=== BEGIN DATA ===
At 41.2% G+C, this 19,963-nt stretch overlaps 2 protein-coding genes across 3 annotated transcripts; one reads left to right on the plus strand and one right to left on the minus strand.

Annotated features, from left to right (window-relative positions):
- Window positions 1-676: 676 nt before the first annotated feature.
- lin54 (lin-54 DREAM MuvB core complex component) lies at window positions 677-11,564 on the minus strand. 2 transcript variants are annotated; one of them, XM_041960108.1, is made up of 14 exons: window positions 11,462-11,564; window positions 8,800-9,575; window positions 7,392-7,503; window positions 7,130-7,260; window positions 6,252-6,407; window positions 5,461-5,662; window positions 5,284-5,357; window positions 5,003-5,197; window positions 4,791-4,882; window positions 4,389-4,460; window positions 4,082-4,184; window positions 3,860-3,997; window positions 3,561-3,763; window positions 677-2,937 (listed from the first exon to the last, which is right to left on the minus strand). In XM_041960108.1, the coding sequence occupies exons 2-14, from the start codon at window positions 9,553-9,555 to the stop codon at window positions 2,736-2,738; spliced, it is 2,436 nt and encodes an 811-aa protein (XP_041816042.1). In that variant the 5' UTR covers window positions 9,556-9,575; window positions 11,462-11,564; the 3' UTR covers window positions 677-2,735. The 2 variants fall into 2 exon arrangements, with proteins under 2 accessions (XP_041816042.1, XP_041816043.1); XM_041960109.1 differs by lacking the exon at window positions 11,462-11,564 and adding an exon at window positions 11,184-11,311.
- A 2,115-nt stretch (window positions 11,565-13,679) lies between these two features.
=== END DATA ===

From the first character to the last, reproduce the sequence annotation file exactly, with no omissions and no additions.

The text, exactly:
At 41.2% G+C, this 19,963-nt stretch overlaps 2 protein-coding genes across 3 annotated transcripts; one reads left to right on the plus strand and one right to left on the minus strand.

Annotated features, from left to right (window-relative positions):
- Window positions 1-676: 676 nt before the first annotated feature.
- lin54 (lin-54 DREAM MuvB core complex component) lies at window positions 677-11,564 on the minus strand. 2 transcript variants are annotated; one of them, XM_041960108.1, is made up of 14 exons: window positions 11,462-11,564; window positions 8,800-9,575; window positions 7,392-7,503; window positions 7,130-7,260; window positions 6,252-6,407; window positions 5,461-5,662; window positions 5,284-5,357; window positions 5,003-5,197; window positions 4,791-4,882; window positions 4,389-4,460; window positions 4,082-4,184; window positions 3,860-3,997; window positions 3,561-3,763; window positions 677-2,937 (listed from the first exon to the last, which is right to left on the minus strand). In XM_041960108.1, the coding sequence occupies exons 2-14, from the start codon at window positions 9,553-9,555 to the stop codon at window positions 2,736-2,738; spliced, it is 2,436 nt and encodes an 811-aa protein (XP_041816042.1). In that variant the 5' UTR covers window positions 9,556-9,575; window positions 11,462-11,564; the 3' UTR covers window positions 677-2,735. The 2 variants fall into 2 exon arrangements, with proteins under 2 accessions (XP_041816042.1, XP_041816043.1); XM_041960109.1 differs by lacking the exon at window positions 11,462-11,564 and adding an exon at window positions 11,184-11,311.
- A 2,115-nt stretch (window positions 11,565-13,679) lies between these two features.